Asymptomatic ST-Segment–Elevation ECG in Patient With Kidney Failure
A 32-year-old man with a medical history of chronic kidney disease on chronic hemodialysis and nontransfusion-dependent thalassemia was referred to the cardiology unit for evaluation before kidney transplantation. He denied any symptoms of chest pain, palpitation, or syncope. His family history was unremarkable for cardiac disease. His functional status was class I. His physical examination revealed a soft systolic ejection murmur at the left upper parasternal border. His chest radiograph demonstrated cardiomegaly without pulmonary edema. A routine 12-lead ECG was performed as shown in Figure 1.
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Response to ECG Challenge
The 12-lead ECG shows sinus rhythm with ST-segment–elevation in leads I and aVL and ST-segment–depression in leads III and aVF followed by the large bizarre T waves. The differential diagnosis for ST-segment–elevation includes conditions such as acute myocardial infarction, early repolarization, left ventricular hypertrophy, left bundle-branch block, acute pericarditis, hyperkalemia, Brugada syndrome, pulmonary embolism, and cardioversion.1 Infrequently, an artifact should be considered to be the cause of ST-segment–elevation, especially in asymptomatic patients.
An important difference between true ST-segment–elevation attributable to myocardial infarction and an artifact is that the baseline elevation in an artifact may begin before or after the onset of QRS complex, as was observed in this case. The large bizarre T waves also support the diagnosis. When the electrodes are not properly adhered to a patient’s skin, an artifact will occur, usually accompanied by a wandering baseline. In addition, in this case, the ST-segment–elevation was not organized in any specific distribution, as it would be in true ischemia. This ECG revealed that the artifact was synchronous with the cardiac cycle, suggesting an arterial pulse-tapping artifact, a condition first described by Aslanger et al.2,3 There is a clue to identify the problematic electrode from the ECG; the artifact can be observed in leads I, III, aVR, aVL, and aVF, whereas there is no artifact in lead II. According to the Einthoven triangle, leads I, II, and III are bipolar limb leads (Figure 2a through 2c). Lead I is composed by comparing electric differences between the right and left arms, lead II is composed by comparing the right arm and the left leg, and lead III is composed by comparing the left arm and the left leg. The augmented limb leads that use the Goldberger central terminal, an averaging of inputs from 2 of the 3 limb electrodes, as their negative pole were also abnormal (Figure 2d through 2f). For this reason, therefore, the left arm electrode is the culprit, either directly or indirectly via the Goldberger central terminal, because all leads are affected with the exception of lead II.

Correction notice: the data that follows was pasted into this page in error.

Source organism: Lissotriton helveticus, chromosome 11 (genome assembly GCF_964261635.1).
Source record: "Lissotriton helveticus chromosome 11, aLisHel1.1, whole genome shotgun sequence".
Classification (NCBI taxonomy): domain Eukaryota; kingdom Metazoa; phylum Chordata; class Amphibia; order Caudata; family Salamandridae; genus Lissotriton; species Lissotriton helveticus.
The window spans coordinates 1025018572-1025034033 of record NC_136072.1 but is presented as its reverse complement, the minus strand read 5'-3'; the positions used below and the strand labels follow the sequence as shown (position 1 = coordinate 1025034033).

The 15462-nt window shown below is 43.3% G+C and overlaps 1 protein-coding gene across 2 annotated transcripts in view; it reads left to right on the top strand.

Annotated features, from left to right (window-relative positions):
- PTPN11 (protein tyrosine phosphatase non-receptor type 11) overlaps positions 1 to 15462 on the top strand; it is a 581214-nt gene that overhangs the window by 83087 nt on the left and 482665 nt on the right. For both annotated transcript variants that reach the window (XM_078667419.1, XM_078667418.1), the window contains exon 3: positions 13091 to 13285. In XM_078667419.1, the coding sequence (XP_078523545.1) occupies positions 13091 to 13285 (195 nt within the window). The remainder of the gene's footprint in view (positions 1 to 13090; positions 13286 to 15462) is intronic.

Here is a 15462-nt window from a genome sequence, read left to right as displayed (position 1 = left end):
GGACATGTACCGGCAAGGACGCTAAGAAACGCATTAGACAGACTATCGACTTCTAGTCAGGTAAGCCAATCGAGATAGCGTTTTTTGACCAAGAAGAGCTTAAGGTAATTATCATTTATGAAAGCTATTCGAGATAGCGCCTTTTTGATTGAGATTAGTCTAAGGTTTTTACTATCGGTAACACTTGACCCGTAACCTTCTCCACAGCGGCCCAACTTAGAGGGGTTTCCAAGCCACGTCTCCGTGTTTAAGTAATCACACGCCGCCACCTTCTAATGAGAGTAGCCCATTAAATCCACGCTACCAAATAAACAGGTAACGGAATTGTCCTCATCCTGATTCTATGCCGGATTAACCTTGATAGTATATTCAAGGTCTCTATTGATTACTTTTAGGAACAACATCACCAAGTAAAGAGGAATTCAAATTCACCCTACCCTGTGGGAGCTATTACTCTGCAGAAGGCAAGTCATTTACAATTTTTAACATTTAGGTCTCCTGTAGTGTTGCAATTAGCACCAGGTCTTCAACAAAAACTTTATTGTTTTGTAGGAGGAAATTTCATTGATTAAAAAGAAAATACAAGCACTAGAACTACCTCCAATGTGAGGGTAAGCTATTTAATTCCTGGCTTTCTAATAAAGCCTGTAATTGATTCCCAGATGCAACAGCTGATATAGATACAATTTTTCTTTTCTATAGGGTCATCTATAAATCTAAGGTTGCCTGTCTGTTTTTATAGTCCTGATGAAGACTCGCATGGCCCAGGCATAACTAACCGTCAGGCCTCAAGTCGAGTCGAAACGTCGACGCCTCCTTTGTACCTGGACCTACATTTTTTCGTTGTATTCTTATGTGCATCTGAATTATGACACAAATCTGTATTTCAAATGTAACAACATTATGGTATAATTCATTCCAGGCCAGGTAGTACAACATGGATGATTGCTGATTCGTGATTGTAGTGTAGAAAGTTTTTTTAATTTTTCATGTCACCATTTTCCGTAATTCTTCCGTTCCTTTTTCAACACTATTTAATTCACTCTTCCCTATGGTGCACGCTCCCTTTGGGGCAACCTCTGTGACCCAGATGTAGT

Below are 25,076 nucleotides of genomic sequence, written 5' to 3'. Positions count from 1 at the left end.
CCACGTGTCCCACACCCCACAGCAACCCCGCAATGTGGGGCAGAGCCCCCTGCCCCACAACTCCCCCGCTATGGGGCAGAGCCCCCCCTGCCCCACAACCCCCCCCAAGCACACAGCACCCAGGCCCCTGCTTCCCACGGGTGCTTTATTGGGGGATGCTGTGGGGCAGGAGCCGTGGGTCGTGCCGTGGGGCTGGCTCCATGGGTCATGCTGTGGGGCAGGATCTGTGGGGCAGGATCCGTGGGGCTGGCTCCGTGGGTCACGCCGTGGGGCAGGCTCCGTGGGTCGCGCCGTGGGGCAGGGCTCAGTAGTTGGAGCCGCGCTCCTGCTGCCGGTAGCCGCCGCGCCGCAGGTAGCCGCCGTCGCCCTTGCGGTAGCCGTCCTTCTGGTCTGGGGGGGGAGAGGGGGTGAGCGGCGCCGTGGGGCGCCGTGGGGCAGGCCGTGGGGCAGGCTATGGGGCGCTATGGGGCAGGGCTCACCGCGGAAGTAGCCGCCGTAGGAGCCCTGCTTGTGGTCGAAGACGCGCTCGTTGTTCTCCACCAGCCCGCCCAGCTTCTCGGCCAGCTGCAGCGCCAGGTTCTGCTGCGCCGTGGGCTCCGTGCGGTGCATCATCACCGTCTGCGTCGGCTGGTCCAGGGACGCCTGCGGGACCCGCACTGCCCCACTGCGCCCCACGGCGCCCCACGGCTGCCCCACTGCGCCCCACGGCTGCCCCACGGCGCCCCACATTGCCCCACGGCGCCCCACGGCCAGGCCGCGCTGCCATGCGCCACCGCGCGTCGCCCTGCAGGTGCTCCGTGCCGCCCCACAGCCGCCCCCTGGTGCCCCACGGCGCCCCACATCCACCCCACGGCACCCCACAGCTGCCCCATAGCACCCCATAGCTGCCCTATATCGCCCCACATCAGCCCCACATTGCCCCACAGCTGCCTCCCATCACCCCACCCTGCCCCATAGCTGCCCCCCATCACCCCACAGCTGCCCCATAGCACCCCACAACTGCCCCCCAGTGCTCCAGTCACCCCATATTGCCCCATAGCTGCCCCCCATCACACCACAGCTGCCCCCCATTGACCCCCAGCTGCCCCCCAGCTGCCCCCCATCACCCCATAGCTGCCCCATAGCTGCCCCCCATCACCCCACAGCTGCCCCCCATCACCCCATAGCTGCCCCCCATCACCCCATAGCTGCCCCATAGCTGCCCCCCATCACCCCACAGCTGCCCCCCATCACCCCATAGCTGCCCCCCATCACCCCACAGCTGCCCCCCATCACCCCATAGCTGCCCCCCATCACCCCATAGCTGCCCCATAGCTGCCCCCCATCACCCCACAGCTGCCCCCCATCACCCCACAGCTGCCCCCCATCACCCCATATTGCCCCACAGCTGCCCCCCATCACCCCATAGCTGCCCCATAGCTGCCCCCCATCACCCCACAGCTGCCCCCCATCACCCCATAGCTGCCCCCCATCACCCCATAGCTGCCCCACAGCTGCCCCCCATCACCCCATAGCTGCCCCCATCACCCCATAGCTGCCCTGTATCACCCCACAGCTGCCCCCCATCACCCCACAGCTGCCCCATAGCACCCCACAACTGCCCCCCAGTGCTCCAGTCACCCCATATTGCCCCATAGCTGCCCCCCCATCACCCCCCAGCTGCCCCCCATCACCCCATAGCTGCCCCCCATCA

In addition, the artifact was seen on every cardiac cycle, having a fixed coupling interval between maximal amplitude of the QRS complex and the artifact in every affected lead. This finding suggests a cardiac cycle–related artifact. This patient was on hemodialysis treatment via the left arm arteriovenous fistula (Figure 3). This caused pulsatile movement of an attached ECG electrode. A subsequent ECG, in which the left arm electrode was placed distally to the arteriovenous fistula, was normal (Figure 4). The disappearance of ST-segment deviation and bizarre T waves in all leads supports the diagnosis of an arteriovenous fistula artifact.
In conclusion, we report a case of arterial pulse-tapping ECG artifact associated with a forearm arteriovenous fistula. The artifact can mimic a true ST-segment–elevation infarct. The ECG could potentially ascertain the origin of the artifact, and a thorough review of the patient’s history and a detailed analysis of the initial and follow-up ECG are therefore crucial to achieve the correct diagnosis.
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- © 2018 American Heart Association, Inc.